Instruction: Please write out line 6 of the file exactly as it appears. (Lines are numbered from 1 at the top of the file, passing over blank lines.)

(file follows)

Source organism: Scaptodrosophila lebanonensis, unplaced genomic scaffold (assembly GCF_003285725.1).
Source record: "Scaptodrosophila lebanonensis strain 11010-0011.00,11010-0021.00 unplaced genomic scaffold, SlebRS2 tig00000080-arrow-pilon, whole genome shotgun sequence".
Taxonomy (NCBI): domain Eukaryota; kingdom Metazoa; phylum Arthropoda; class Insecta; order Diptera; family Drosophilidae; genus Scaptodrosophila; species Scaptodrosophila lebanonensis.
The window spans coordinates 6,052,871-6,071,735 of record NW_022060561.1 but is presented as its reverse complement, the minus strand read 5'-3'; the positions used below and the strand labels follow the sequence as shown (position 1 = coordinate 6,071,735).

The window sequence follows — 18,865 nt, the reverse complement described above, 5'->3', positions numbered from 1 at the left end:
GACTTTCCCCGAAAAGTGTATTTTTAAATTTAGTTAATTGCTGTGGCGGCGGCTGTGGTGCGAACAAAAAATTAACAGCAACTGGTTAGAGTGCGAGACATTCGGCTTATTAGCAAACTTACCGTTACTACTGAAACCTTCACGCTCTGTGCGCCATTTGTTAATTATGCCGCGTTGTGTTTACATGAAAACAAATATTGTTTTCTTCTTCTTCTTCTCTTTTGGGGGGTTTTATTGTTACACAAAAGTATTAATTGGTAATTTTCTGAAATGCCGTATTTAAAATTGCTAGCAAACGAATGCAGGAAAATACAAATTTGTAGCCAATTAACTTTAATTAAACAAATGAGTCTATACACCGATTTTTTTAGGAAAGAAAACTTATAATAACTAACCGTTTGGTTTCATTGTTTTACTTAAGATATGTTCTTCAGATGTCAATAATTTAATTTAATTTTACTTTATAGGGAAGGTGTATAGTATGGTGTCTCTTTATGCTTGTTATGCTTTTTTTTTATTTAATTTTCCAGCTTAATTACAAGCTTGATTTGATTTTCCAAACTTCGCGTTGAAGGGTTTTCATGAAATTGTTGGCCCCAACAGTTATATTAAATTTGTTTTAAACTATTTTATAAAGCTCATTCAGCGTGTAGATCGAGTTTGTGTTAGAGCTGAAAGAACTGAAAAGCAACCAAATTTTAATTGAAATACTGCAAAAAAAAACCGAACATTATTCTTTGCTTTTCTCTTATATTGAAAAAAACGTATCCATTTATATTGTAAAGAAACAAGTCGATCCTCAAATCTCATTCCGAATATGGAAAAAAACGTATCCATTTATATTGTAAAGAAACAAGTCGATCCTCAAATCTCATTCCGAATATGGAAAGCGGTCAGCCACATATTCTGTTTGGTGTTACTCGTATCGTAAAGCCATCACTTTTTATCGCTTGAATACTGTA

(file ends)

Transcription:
GACTTTCCCCGAAAAGTGTATTTTTAAATTTAGTTAATTGCTGTGGCGGCGGCTGTGGTGCGAACAAAAAATTAACAGCAACTGGTTAGAGTGCGAGACATTCGGCTTATTAGCAAACTTACCGTTACTACTGAAACCTTCACGCTCTGTGCGCCATTTGTTAATTATGCCGCGTTGTGTTTACATGAAAACAAATATTGTTTTCTTCTTCTTCTTCTCTTTTGGGGGGTTTTATTGTTACACAAAAGTATTAATTGGTAATTTTCTGAAATGCCGTATTTAAAATTGCTAGCAAACGAATGCAGGAAAATACAAATTTGTAGCCAATTAACTTTAATTAAACAAATGAGTCTATACACCGATTTTTTTAGGAAAGAAAACTTATAATAACTAACCGTTTGGTTTCATTGTTTTACTTAAGATATGTTCTTCAGATGTCAATAATTTAATTTAATTTTACTTTATAGGGAAGGTGTATAGTATGGTGTCTCTTTATGCTTGTTATGCTTTTTTTTTATTTAATTTTCCAGCTTAATTACAAGCTTGATTTGATTTTCCAAACTTCGCGTTGAAGGGTTTTCATGAAATTGTTGGCCCCAACAGTTATATTAAATTTGTTTTAAACTATTTTATAAAGCTCATTCAGCGTGTAGATCGAGTTTGTGTTAGAGCTGAAAGAACTGAAAAGCAACCAAATTTTAATTGAAATACTGCAAAAAAAAACCGAACATTATTCTTTGCTTTTCTCTTATATTGAAAAAAACGTATCCATTTATATTGTAAAGAAACAAGTCGATCCTCAAATCTCATTCCGAATATGGAAAAAAACGTATCCATTTATATTGTAAAGAAACAAGTCGATCCTCAAATCTCATTCCGAATATGGAAAGCGGTCAGCCACATATTCTGTTTGGTGTTACTCGTATCGTAAAGCCATCACTTTTTATCGCTTGAATACTGTA